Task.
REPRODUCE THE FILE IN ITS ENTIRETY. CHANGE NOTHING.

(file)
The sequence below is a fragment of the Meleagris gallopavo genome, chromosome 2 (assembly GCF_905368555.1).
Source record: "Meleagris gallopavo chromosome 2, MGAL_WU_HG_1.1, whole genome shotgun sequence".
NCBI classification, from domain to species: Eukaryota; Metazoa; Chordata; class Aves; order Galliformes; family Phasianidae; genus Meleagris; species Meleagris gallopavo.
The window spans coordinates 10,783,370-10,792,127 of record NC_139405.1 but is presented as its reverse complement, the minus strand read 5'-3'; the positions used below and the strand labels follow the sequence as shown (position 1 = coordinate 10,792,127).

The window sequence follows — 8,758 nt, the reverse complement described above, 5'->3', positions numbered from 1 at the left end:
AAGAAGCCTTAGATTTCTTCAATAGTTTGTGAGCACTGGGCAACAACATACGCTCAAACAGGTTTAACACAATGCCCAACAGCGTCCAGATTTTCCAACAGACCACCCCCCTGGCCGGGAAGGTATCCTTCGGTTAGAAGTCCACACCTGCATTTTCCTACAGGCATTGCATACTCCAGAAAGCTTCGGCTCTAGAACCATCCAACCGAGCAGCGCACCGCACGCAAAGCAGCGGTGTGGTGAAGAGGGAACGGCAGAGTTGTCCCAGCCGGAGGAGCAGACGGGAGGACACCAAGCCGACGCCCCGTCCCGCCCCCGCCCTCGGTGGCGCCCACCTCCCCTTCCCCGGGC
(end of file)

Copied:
The sequence below is a fragment of the Meleagris gallopavo genome, chromosome 2 (assembly GCF_905368555.1).
Source record: "Meleagris gallopavo chromosome 2, MGAL_WU_HG_1.1, whole genome shotgun sequence".
NCBI classification, from domain to species: Eukaryota; Metazoa; Chordata; class Aves; order Galliformes; family Phasianidae; genus Meleagris; species Meleagris gallopavo.
The window spans coordinates 10,783,370-10,792,127 of record NC_139405.1 but is presented as its reverse complement, the minus strand read 5'-3'; the positions used below and the strand labels follow the sequence as shown (position 1 = coordinate 10,792,127).

The window sequence follows — 8,758 nt, the reverse complement described above, 5'->3', positions numbered from 1 at the left end:
AAGAAGCCTTAGATTTCTTCAATAGTTTGTGAGCACTGGGCAACAACATACGCTCAAACAGGTTTAACACAATGCCCAACAGCGTCCAGATTTTCCAACAGACCACCCCCCTGGCCGGGAAGGTATCCTTCGGTTAGAAGTCCACACCTGCATTTTCCTACAGGCATTGCATACTCCAGAAAGCTTCGGCTCTAGAACCATCCAACCGAGCAGCGCACCGCACGCAAAGCAGCGGTGTGGTGAAGAGGGAACGGCAGAGTTGTCCCAGCCGGAGGAGCAGACGGGAGGACACCAAGCCGACGCCCCGTCCCGCCCCCGCCCTCGGTGGCGCCCACCTCCCCTTCCCCGGGC